Sister Morgan Taylor had just stepped from the Papeete Tahiti Temple to enjoy some fresh air when life, once again, took an unexpected twist.
There, apparently waiting for her outside, was an older man who seemed vaguely familiar. The young missionary sometimes struggled remembering faces and names after being struck on her bicycle by a drunk driver months earlier, suffering traumatic brain damage and other injuries.
Then the man spoke, calling her by her first name.
“Morgan,” he said, “I’m the man who hit you….please, can you forgive me?”
Then the man, clearly in distress, seemingly shifted to an internal discussion, asking: “How could she ever forgive me for what I have done to her?”
Sister Taylor had often wondered what she would say to the man who had upended her life and, through his bad choices, erased many precious experiences from her mind that cannot be replaced.
“I have lost so many memories,” she said. “I don’t know who I first kissed. I don’t remember earning my associate’s degree.
“But I knew exactly what I was going to say.”
She looked at the man for a moment, before replying: “Don’t worry about it. I forgave you a long time ago.”
Then she hugged the man. She told him she loved him. She wished him peace.
Almost seven years have passed since that emotional encounter between, in legal terms, a crime victim and her perpetrator.
Sister Taylor long ago completed her mission. She returned home and got on with her life, falling in love with and then marrying a young man named Braden Bijold.
The couple lives in the Salt Lake City area and are parents of a baby girl named Dorothy. Everyone calls her Dot.
But Morgan Taylor-Bijold’s story of forgiveness and hope continues to lift others. She remains a sought-after speaker at youth devotionals and at Relief Society gatherings.
Her message is simple: With Christ and His Atoning love, there’s no need to carry grudges or burdens.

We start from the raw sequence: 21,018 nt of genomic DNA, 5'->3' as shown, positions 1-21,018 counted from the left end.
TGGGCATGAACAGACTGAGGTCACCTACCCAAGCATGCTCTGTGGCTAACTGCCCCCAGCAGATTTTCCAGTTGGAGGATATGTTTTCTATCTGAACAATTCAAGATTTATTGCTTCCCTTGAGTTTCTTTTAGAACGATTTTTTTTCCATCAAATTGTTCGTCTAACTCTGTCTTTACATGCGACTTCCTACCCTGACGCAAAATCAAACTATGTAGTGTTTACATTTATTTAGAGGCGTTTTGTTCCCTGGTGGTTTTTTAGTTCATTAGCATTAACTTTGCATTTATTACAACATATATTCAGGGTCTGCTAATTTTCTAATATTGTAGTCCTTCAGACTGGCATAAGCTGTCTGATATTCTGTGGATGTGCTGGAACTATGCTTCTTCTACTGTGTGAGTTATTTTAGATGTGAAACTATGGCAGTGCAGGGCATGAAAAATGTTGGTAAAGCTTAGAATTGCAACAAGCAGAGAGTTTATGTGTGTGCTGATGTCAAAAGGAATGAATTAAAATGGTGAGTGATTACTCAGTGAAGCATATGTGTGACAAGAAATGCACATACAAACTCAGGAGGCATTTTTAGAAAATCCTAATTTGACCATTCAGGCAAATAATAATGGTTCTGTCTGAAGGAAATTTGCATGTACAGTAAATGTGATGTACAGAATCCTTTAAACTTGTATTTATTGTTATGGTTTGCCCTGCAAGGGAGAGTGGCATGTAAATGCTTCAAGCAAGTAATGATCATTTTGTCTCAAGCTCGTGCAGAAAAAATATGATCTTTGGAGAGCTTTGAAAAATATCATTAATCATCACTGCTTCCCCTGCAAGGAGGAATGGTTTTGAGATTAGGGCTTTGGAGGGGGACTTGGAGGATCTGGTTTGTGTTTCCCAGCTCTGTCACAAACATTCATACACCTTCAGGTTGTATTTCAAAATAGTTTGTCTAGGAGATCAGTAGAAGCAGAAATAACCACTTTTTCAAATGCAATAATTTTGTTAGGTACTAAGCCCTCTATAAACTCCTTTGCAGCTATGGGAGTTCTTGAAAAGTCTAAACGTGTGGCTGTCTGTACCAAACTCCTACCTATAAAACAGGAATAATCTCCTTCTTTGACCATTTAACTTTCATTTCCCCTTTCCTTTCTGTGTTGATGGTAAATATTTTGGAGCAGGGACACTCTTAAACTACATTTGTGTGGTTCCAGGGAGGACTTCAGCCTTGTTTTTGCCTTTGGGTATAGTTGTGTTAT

A mission-driven heart
In the days prior to Christmas, 2013, Sister Morgan Taylor was a typical missionary working each day to share the gospel. Joy came in serving and connecting with others across the Tahiti Papeete Mission.
The Utah native could have never guessed how her life’s path would forever change during a routine bike ride after helping prepare for a Christmas party at a local meetinghouse.
Sister Taylor and her companion, Sister Moli, were both struck from behind by a car driven by a reportedly impaired man. Sister Moli was not seriously injured, but her companion was left struggling for her life.
A key blessing arrived amid the horror in the form of an off-duty firefighter who happened to be passing by when the accident occurred. The well-trained firefighter jumped from his car and began administering CPR on Sister Taylor, likely saving the young missionary’s life, Newsroom reported in 2014.
Sister Taylor was rushed to a nearby hospital. Operations soon followed on her damaged brain and body. Her parents flew from Utah to far-away Tahiti to be with their daughter.
Her parents would be at her bedside for weeks until they could return with their daughter to the United States for further treatment.
Surgeons in Utah had expected to operate on Sister Taylor’s fractured pelvis. But two weeks after arriving home, x-rays revealed the pelvis had unexpectedly healed.